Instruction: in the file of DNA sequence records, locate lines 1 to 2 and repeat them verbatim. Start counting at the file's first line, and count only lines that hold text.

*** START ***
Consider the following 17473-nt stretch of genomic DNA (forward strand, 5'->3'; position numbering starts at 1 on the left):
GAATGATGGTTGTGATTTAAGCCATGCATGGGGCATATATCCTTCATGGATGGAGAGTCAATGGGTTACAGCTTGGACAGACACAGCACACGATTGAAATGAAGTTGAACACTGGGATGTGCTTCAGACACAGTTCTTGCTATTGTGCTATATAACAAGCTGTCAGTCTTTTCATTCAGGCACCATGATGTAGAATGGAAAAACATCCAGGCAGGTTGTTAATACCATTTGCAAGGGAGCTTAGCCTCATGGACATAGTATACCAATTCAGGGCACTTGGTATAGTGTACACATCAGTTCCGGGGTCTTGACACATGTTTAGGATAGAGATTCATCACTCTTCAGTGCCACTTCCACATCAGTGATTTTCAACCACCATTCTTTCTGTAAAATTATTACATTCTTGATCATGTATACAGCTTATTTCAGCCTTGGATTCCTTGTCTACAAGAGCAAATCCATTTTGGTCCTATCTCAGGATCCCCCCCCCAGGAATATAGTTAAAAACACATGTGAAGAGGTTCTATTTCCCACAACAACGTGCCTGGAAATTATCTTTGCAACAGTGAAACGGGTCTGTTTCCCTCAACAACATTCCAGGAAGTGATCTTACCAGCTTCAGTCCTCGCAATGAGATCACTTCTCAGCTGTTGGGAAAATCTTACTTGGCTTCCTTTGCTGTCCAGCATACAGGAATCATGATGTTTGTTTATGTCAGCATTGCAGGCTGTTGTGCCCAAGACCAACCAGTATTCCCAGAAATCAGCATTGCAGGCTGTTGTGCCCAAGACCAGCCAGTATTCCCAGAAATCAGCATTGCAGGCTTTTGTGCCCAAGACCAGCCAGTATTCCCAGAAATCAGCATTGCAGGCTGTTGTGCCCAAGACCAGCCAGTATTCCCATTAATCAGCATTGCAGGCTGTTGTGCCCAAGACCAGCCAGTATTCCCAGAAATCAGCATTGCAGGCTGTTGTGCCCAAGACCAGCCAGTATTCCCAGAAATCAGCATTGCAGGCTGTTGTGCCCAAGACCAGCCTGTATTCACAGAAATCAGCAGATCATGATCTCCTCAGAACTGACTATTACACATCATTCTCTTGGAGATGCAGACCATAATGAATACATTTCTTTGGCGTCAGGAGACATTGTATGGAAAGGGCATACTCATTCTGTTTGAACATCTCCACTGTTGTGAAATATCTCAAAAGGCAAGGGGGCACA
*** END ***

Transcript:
Consider the following 17473-nt stretch of genomic DNA (forward strand, 5'->3'; position numbering starts at 1 on the left):
GAATGATGGTTGTGATTTAAGCCATGCATGGGGCATATATCCTTCATGGATGGAGAGTCAATGGGTTACAGCTTGGACAGACACAGCACACGATTGAAATGAAGTTGAACACTGGGATGTGCTTCAGACACAGTTCTTGCTATTGTGCTATATAACAAGCTGTCAGTCTTTTCATTCAGGCACCATGATGTAGAATGGAAAAACATCCAGGCAGGTTGTTAATACCATTTGCAAGGGAGCTTAGCCTCATGGACATAGTATACCAATTCAGGGCACTTGGTATAGTGTACACATCAGTTCCGGGGTCTTGACACATGTTTAGGATAGAGATTCATCACTCTTCAGTGCCACTTCCACATCAGTGATTTTCAACCACCATTCTTTCTGTAAAATTATTACATTCTTGATCATGTATACAGCTTATTTCAGCCTTGGATTCCTTGTCTACAAGAGCAAATCCATTTTGGTCCTATCTCAGGATCCCCCCCCCAGGAATATAGTTAAAAACACATGTGAAGAGGTTCTATTTCCCACAACAACGTGCCTGGAAATTATCTTTGCAACAGTGAAACGGGTCTGTTTCCCTCAACAACATTCCAGGAAGTGATCTTACCAGCTTCAGTCCTCGCAATGAGATCACTTCTCAGCTGTTGGGAAAATCTTACTTGGCTTCCTTTGCTGTCCAGCATACAGGAATCATGATGTTTGTTTATGTCAGCATTGCAGGCTGTTGTGCCCAAGACCAACCAGTATTCCCAGAAATCAGCATTGCAGGCTGTTGTGCCCAAGACCAGCCAGTATTCCCAGAAATCAGCATTGCAGGCTTTTGTGCCCAAGACCAGCCAGTATTCCCAGAAATCAGCATTGCAGGCTGTTGTGCCCAAGACCAGCCAGTATTCCCATTAATCAGCATTGCAGGCTGTTGTGCCCAAGACCAGCCAGTATTCCCAGAAATCAGCATTGCAGGCTGTTGTGCCCAAGACCAGCCAGTATTCCCAGAAATCAGCATTGCAGGCTGTTGTGCCCAAGACCAGCCTGTATTCACAGAAATCAGCAGATCATGATCTCCTCAGAACTGACTATTACACATCATTCTCTTGGAGATGCAGACCATAATGAATACATTTCTTTGGCGTCAGGAGACATTGTATGGAAAGGGCATACTCATTCTGTTTGAACATCTCCACTGTTGTGAAATATCTCAAAAGGCAAGGGGGCACA